Known as virgin cork, the raw material for cork products is harvested from the cork oak trees, either the evergreen Quercus suber or the deciduous Quercus occidentalis. The trees typically reach a height between 12 and 18 meters and a trunk circumference of 2 to 3 meters. Virtually all of the world's commercial cork trees grow in the western Mediterranean region and the Iberian Peninsula. Portugal's cork forests only account about one third of the existing trees but are the most productive: nearly half of the world's harvested cork is produced in Portugal.
Comprehensive Market Knowledge and Careful Selection
And at Fromcork we know where the best spots are located, which are the producers of the finest cork and how to select the right materials. A cork tree is ready for its first harvest when it is about 20 years old but the first harvest is always of poor quality and only suited to make agglomerated cork products. Subsequent harvests occur with nine years intervals, when the cork layer reaches a thickness of 2 to 5 centimeters. The harvest from a young tree yields about 16 kg of cork, while the yield for an older tree may reach 225 kg. The second harvest is the best cork that the oak will produce in its entire life and its called «amadia». That's the finest cork we can get.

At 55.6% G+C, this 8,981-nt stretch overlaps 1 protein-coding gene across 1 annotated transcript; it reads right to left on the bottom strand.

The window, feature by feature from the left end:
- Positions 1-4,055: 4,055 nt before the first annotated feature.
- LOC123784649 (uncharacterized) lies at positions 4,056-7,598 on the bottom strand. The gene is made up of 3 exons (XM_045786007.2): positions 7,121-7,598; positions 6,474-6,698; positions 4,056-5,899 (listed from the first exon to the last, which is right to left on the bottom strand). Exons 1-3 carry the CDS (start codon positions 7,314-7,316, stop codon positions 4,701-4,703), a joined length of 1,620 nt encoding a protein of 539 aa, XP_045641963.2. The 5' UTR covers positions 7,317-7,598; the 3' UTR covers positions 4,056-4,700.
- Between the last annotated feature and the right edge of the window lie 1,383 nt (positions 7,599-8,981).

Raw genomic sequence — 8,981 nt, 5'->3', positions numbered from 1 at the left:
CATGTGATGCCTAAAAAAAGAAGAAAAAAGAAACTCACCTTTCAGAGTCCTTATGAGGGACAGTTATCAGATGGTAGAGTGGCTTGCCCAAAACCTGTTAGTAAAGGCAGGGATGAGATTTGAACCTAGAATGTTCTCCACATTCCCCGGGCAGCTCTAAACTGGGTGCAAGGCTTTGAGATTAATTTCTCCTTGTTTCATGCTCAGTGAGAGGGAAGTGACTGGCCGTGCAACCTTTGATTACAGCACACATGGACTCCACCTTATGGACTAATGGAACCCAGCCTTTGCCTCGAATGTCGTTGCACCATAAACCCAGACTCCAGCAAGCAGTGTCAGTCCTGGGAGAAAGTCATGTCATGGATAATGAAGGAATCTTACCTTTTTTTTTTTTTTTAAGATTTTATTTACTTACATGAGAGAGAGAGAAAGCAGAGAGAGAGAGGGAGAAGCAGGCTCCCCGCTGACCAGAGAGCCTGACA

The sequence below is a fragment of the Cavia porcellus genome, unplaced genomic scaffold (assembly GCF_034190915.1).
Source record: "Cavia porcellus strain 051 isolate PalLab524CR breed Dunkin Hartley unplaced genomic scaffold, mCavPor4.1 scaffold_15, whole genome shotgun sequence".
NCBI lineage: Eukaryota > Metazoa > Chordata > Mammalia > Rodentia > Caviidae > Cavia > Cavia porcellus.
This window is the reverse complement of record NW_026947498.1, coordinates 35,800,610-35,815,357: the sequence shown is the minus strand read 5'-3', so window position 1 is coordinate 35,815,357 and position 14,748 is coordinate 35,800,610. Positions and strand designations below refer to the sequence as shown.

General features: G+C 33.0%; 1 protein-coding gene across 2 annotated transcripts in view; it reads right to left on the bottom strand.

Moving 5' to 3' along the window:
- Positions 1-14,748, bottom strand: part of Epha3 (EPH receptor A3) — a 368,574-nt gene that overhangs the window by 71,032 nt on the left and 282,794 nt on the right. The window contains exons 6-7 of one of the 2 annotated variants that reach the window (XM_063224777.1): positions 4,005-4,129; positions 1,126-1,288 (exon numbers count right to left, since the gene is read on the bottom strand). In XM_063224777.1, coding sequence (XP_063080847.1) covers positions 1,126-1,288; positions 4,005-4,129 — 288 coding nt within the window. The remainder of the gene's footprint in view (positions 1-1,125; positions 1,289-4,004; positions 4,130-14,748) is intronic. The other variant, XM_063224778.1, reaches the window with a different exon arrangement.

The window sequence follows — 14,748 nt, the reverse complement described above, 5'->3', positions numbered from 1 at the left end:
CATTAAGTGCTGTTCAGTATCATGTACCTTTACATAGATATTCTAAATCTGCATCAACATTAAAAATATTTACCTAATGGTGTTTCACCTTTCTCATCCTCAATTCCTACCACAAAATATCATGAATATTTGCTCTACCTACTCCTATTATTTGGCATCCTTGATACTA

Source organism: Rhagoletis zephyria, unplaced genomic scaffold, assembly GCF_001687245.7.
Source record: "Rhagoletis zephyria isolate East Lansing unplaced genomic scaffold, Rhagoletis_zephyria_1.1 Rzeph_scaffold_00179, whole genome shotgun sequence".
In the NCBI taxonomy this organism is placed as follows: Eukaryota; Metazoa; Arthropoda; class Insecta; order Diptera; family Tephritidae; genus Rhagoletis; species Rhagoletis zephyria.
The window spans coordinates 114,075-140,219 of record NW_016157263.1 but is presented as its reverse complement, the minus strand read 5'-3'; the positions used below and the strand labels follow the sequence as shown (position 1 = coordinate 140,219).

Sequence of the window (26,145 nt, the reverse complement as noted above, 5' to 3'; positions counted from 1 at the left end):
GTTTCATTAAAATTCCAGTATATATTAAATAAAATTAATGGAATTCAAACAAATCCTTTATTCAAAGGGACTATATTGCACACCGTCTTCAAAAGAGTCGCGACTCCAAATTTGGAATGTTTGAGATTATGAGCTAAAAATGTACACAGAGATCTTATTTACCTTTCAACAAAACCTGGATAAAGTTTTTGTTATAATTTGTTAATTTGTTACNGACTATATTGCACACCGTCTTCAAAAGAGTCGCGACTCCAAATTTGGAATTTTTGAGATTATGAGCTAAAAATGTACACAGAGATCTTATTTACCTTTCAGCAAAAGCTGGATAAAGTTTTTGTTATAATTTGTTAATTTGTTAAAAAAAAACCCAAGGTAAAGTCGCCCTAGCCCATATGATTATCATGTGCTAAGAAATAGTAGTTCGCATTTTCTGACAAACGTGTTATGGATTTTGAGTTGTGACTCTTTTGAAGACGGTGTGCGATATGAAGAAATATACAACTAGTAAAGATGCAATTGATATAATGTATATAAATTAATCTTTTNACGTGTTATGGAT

Our company is well-known both by its comprehensive market knowledge and careful selection of raw materials. When the harvest is done, cork planks need to be stacked in dark cellars to allow them to dry and cure under controlled humidity for some weeks. After that, they are finally trimmed to a uniform, rectangular shape and ready to be sorted by quality. Only the finest quality virgin cork is chosen to make natural cork products. Poorer quality virgin material is only suited to produce composition or agglomerated cork. At Fromcork we always aim to deliver the best solution to our clients needs.